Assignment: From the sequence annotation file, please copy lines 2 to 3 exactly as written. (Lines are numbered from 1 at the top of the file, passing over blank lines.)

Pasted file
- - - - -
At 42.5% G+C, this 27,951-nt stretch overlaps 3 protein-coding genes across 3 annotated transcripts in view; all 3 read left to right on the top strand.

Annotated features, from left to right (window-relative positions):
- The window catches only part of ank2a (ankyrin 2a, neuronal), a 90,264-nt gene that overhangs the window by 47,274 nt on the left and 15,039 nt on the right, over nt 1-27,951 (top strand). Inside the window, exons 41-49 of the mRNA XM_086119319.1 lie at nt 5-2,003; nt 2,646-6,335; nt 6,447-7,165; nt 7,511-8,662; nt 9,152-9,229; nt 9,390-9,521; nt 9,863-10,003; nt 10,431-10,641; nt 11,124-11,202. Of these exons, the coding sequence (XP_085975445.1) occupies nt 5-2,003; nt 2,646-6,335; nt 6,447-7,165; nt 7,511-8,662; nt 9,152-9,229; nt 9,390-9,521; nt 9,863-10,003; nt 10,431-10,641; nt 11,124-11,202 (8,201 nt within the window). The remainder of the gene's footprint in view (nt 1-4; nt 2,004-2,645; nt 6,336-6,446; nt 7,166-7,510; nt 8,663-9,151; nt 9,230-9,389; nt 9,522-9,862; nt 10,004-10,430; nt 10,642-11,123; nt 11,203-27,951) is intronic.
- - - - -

Annotated features, from left to right (window-relative positions):
- The window catches only part of ank2a (ankyrin 2a, neuronal), a 90,264-nt gene that overhangs the window by 47,274 nt on the left and 15,039 nt on the right, over nt 1-27,951 (top strand). Inside the window, exons 41-49 of the mRNA XM_086119319.1 lie at nt 5-2,003; nt 2,646-6,335; nt 6,447-7,165; nt 7,511-8,662; nt 9,152-9,229; nt 9,390-9,521; nt 9,863-10,003; nt 10,431-10,641; nt 11,124-11,202. Of these exons, the coding sequence (XP_085975445.1) occupies nt 5-2,003; nt 2,646-6,335; nt 6,447-7,165; nt 7,511-8,662; nt 9,152-9,229; nt 9,390-9,521; nt 9,863-10,003; nt 10,431-10,641; nt 11,124-11,202 (8,201 nt within the window). The remainder of the gene's footprint in view (nt 1-4; nt 2,004-2,645; nt 6,336-6,446; nt 7,166-7,510; nt 8,663-9,151; nt 9,230-9,389; nt 9,522-9,862; nt 10,004-10,430; nt 10,642-11,123; nt 11,203-27,951) is intronic.